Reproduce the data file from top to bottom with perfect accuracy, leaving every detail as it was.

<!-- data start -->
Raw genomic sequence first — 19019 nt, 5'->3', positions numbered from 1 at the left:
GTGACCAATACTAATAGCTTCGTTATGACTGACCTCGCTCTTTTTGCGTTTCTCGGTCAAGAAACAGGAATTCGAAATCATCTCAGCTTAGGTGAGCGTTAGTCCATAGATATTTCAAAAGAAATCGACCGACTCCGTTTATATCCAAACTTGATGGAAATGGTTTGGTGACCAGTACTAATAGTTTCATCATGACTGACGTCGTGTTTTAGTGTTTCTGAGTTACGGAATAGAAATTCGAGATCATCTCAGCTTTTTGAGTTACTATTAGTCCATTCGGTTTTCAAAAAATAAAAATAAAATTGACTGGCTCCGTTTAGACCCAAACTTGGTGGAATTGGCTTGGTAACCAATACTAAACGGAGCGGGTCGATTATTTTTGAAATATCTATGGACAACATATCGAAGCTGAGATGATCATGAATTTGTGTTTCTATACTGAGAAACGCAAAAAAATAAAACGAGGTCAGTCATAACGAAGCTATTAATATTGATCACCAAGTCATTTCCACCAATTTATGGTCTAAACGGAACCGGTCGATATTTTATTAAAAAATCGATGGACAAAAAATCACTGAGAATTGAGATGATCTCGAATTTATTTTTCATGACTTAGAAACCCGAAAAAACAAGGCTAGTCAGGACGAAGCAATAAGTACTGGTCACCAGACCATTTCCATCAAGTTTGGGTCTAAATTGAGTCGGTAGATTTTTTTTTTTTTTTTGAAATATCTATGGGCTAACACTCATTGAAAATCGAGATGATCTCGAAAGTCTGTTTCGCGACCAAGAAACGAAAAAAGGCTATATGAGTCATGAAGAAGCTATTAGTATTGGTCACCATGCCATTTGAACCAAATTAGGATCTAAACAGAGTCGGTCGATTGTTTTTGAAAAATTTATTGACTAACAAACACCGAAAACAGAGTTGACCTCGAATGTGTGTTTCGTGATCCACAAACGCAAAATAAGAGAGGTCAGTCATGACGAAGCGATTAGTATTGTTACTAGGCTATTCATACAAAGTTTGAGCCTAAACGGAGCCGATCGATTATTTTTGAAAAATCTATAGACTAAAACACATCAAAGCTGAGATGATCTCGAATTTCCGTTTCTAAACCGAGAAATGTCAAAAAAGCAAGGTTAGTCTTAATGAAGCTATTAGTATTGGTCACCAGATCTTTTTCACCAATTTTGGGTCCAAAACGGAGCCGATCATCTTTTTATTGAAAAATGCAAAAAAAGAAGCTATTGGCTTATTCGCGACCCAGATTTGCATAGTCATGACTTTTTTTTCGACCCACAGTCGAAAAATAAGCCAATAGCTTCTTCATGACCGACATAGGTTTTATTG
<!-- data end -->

Raw genomic sequence first — 19019 nt, 5'->3', positions numbered from 1 at the left:
GTGACCAATACTAATAGCTTCGTTATGACTGACCTCGCTCTTTTTGCGTTTCTCGGTCAAGAAACAGGAATTCGAAATCATCTCAGCTTAGGTGAGCGTTAGTCCATAGATATTTCAAAAGAAATCGACCGACTCCGTTTATATCCAAACTTGATGGAAATGGTTTGGTGACCAGTACTAATAGTTTCATCATGACTGACGTCGTGTTTTAGTGTTTCTGAGTTACGGAATAGAAATTCGAGATCATCTCAGCTTTTTGAGTTACTATTAGTCCATTCGGTTTTCAAAAAATAAAAATAAAATTGACTGGCTCCGTTTAGACCCAAACTTGGTGGAATTGGCTTGGTAACCAATACTAAACGGAGCGGGTCGATTATTTTTGAAATATCTATGGACAACATATCGAAGCTGAGATGATCATGAATTTGTGTTTCTATACTGAGAAACGCAAAAAAATAAAACGAGGTCAGTCATAACGAAGCTATTAATATTGATCACCAAGTCATTTCCACCAATTTATGGTCTAAACGGAACCGGTCGATATTTTATTAAAAAATCGATGGACAAAAAATCACTGAGAATTGAGATGATCTCGAATTTATTTTTCATGACTTAGAAACCCGAAAAAACAAGGCTAGTCAGGACGAAGCAATAAGTACTGGTCACCAGACCATTTCCATCAAGTTTGGGTCTAAATTGAGTCGGTAGATTTTTTTTTTTTTTTTGAAATATCTATGGGCTAACACTCATTGAAAATCGAGATGATCTCGAAAGTCTGTTTCGCGACCAAGAAACGAAAAAAGGCTATATGAGTCATGAAGAAGCTATTAGTATTGGTCACCATGCCATTTGAACCAAATTAGGATCTAAACAGAGTCGGTCGATTGTTTTTGAAAAATTTATTGACTAACAAACACCGAAAACAGAGTTGACCTCGAATGTGTGTTTCGTGATCCACAAACGCAAAATAAGAGAGGTCAGTCATGACGAAGCGATTAGTATTGTTACTAGGCTATTCATACAAAGTTTGAGCCTAAACGGAGCCGATCGATTATTTTTGAAAAATCTATAGACTAAAACACATCAAAGCTGAGATGATCTCGAATTTCCGTTTCTAAACCGAGAAATGTCAAAAAAGCAAGGTTAGTCTTAATGAAGCTATTAGTATTGGTCACCAGATCTTTTTCACCAATTTTGGGTCCAAAACGGAGCCGATCATCTTTTTATTGAAAAATGCAAAAAAAGAAGCTATTGGCTTATTCGCGACCCAGATTTGCATAGTCATGACTTTTTTTTCGACCCACAGTCGAAAAATAAGCCAATAGCTTCTTCATGACCGACATAGGTTTTATTG